Carlson, 67 Minn. at 439, 70 N.W. at 4 (citations omitted). In Carlson, we held that the mortgagee purchaser was entitled to insurance proceeds paid as a result of damages to the secured property when the damages occurred after foreclosure but before
Id. at 440, 70 N.W. at 4 (emphasis added).
Gardner v. W.M. Prindle & Co., 185 Minn. 147, 240 N.W. 351 (1932), on which respondent and the court of appeals rely, does not change the law with regard to the continuing effect of a mortgage on the secured property between the foreclosure sale and the expiration of the redemption period. Rather, it protects the mortgagor's absolute statutory right to possession of the mortgaged property during that period of time, including the right to rents and profits.
Clearly, the cases establish that a mortgage continues to exist and have vitality in protecting a security interest in the property after the foreclosure sale although the mortgage debt itself is extinguished. There is nothing in the language of the 1963 statute or in the Advisory Committee Comment, Minn.Stat.Ann. § 609.615 (West 1987), to indicate that the legislature arbitrarily intended to narrow the scope of a law that had been in effect for over eight decades. Rather, in the context of a revision that considerably expanded the reach of the statute, the legislature justifiably believed, on the basis of existing law, that the "subject to a mortgage" language of section 609.615 would cover real property after a foreclosure sale because a security interest still existed.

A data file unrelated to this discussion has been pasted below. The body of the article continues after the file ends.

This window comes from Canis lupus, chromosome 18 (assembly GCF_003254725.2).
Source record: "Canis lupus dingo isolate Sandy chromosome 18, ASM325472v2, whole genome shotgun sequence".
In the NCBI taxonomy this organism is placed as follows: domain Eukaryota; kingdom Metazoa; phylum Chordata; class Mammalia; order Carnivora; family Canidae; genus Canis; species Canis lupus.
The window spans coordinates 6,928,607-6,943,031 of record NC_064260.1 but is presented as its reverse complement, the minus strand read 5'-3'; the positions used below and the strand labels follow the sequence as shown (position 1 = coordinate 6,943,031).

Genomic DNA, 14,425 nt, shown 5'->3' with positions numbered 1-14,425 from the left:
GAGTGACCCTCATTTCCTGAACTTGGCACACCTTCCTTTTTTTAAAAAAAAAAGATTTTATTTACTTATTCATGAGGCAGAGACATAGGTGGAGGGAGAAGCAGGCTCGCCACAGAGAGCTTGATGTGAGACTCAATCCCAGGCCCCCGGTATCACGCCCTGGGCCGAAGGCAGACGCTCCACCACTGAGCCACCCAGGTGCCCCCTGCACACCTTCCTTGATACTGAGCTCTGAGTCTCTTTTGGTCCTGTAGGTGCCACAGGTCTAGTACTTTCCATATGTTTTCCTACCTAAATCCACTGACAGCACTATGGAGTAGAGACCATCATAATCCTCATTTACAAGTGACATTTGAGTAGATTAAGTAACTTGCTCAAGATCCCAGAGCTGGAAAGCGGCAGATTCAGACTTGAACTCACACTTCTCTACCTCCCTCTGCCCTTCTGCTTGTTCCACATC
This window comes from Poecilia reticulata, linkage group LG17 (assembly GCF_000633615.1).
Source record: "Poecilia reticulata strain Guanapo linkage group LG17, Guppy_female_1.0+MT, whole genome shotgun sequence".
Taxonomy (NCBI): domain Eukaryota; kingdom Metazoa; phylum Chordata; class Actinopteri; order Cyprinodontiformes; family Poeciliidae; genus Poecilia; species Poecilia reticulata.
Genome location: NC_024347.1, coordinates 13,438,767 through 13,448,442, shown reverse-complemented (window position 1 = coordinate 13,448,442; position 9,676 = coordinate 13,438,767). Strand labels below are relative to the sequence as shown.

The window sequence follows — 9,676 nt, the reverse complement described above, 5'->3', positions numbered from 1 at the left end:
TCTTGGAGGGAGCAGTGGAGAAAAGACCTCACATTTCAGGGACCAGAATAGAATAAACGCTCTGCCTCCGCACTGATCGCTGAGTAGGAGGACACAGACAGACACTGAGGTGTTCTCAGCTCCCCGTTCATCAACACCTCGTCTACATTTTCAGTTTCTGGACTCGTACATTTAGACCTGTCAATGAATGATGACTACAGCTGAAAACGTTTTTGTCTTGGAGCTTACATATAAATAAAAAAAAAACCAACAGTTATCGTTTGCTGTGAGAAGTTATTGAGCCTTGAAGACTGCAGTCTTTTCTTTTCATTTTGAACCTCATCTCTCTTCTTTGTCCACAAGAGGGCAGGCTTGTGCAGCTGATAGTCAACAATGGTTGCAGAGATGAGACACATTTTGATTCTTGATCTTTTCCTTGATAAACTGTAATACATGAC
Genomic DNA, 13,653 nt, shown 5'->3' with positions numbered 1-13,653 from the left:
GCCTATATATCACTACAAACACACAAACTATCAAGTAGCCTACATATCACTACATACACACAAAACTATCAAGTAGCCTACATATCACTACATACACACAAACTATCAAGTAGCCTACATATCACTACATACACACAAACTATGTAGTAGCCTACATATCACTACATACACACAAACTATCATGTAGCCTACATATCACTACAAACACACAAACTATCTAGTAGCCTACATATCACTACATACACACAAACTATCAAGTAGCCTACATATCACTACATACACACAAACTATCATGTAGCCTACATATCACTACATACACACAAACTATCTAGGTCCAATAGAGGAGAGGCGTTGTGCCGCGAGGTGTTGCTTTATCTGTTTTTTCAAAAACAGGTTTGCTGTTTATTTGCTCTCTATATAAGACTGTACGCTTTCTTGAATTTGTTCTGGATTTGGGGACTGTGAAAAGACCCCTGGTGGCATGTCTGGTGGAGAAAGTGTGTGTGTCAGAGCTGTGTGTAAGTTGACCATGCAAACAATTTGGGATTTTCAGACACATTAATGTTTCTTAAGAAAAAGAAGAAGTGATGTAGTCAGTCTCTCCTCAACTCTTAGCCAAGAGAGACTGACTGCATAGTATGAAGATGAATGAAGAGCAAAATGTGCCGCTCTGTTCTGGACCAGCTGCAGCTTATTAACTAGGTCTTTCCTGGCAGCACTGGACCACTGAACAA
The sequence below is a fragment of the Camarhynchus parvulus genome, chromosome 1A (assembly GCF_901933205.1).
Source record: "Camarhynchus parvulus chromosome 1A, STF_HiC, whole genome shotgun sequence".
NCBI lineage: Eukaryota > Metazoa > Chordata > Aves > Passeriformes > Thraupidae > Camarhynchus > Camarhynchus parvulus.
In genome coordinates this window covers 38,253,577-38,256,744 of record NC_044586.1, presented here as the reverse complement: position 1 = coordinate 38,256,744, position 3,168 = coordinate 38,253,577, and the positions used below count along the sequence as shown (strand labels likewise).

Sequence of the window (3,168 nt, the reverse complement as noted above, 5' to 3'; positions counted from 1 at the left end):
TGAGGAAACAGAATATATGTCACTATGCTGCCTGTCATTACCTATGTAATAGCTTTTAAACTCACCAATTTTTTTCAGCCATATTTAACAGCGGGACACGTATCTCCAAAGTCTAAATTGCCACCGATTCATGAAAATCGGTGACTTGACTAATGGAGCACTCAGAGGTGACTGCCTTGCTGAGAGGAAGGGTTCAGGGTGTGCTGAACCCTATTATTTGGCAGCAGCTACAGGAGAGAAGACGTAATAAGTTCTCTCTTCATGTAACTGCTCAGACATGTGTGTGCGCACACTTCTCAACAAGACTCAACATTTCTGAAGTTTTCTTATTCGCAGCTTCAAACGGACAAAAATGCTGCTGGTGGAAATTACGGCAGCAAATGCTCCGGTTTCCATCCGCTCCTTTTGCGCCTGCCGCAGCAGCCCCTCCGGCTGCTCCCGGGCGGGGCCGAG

The state and amici express a policy concern that unless the protection provided under section 609.615 includes the redemption period when mortgagors are most likely to inflict damage to foreclosed property, mortgagors who are judgment proof, as is Zacher, would have no incentive to refrain from destruction of that property. While it is true that, as Mortgage Bankers Association of Minnesota suggests, mortgagees can ask the court for a receiver in order to protect and preserve the secured property during the redemption period, receiverships are seldom granted and when, as here, there was little to indicate that the mortgagor would harm the secured property, it is unlikely that a mortgagee would be granted the "extraordinary" remedy of receivership. Moreover, other provisions of the criminal code, such as theft, Minn.Stat. § 609.52, subd. 2 (1990), or criminal damage to property, Minn.Stat. § 609.595 (1990), provide no criminal recourse since during the redemption period a mortgagor has exclusive right to possession of and